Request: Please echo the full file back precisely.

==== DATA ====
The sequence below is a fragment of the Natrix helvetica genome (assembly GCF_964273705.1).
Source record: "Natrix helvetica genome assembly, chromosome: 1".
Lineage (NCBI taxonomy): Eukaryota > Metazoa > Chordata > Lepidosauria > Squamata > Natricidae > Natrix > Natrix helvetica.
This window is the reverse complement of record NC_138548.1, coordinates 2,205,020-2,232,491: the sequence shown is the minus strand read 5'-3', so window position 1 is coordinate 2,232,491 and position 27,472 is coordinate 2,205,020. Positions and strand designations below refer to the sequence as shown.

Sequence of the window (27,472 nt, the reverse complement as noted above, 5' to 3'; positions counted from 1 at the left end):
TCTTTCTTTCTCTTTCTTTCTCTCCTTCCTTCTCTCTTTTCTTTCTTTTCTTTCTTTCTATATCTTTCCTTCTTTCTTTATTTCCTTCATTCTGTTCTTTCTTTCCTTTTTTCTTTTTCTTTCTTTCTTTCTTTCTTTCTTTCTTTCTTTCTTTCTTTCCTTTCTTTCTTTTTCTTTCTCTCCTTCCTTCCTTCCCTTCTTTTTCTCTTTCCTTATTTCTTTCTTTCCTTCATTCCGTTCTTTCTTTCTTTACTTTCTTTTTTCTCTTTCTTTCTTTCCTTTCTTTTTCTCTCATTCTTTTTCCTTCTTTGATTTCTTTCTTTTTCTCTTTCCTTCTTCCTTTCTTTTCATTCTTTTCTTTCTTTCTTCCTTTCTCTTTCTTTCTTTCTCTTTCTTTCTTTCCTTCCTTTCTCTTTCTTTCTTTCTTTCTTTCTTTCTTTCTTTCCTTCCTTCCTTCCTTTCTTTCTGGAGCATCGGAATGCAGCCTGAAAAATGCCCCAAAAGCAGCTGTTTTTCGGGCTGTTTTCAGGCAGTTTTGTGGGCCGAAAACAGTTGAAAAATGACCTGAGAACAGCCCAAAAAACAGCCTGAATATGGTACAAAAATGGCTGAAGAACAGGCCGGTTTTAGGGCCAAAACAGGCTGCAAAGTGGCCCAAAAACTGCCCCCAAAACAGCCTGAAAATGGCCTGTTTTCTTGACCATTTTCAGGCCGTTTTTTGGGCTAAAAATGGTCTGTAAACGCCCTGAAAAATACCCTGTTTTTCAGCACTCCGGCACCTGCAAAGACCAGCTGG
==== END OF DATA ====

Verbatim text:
The sequence below is a fragment of the Natrix helvetica genome (assembly GCF_964273705.1).
Source record: "Natrix helvetica genome assembly, chromosome: 1".
Lineage (NCBI taxonomy): Eukaryota > Metazoa > Chordata > Lepidosauria > Squamata > Natricidae > Natrix > Natrix helvetica.
This window is the reverse complement of record NC_138548.1, coordinates 2,205,020-2,232,491: the sequence shown is the minus strand read 5'-3', so window position 1 is coordinate 2,232,491 and position 27,472 is coordinate 2,205,020. Positions and strand designations below refer to the sequence as shown.

Sequence of the window (27,472 nt, the reverse complement as noted above, 5' to 3'; positions counted from 1 at the left end):
TCTTTCTTTCTCTTTCTTTCTCTCCTTCCTTCTCTCTTTTCTTTCTTTTCTTTCTTTCTATATCTTTCCTTCTTTCTTTATTTCCTTCATTCTGTTCTTTCTTTCCTTTTTTCTTTTTCTTTCTTTCTTTCTTTCTTTCTTTCTTTCTTTCTTTCTTTCCTTTCTTTCTTTTTCTTTCTCTCCTTCCTTCCTTCCCTTCTTTTTCTCTTTCCTTATTTCTTTCTTTCCTTCATTCCGTTCTTTCTTTCTTTACTTTCTTTTTTCTCTTTCTTTCTTTCCTTTCTTTTTCTCTCATTCTTTTTCCTTCTTTGATTTCTTTCTTTTTCTCTTTCCTTCTTCCTTTCTTTTCATTCTTTTCTTTCTTTCTTCCTTTCTCTTTCTTTCTTTCTCTTTCTTTCTTTCCTTCCTTTCTCTTTCTTTCTTTCTTTCTTTCTTTCTTTCTTTCCTTCCTTCCTTCCTTTCTTTCTGGAGCATCGGAATGCAGCCTGAAAAATGCCCCAAAAGCAGCTGTTTTTCGGGCTGTTTTCAGGCAGTTTTGTGGGCCGAAAACAGTTGAAAAATGACCTGAGAACAGCCCAAAAAACAGCCTGAATATGGTACAAAAATGGCTGAAGAACAGGCCGGTTTTAGGGCCAAAACAGGCTGCAAAGTGGCCCAAAAACTGCCCCCAAAACAGCCTGAAAATGGCCTGTTTTCTTGACCATTTTCAGGCCGTTTTTTGGGCTAAAAATGGTCTGTAAACGCCCTGAAAAATACCCTGTTTTTCAGCACTCCGGCACCTGCAAAGACCAGCTGG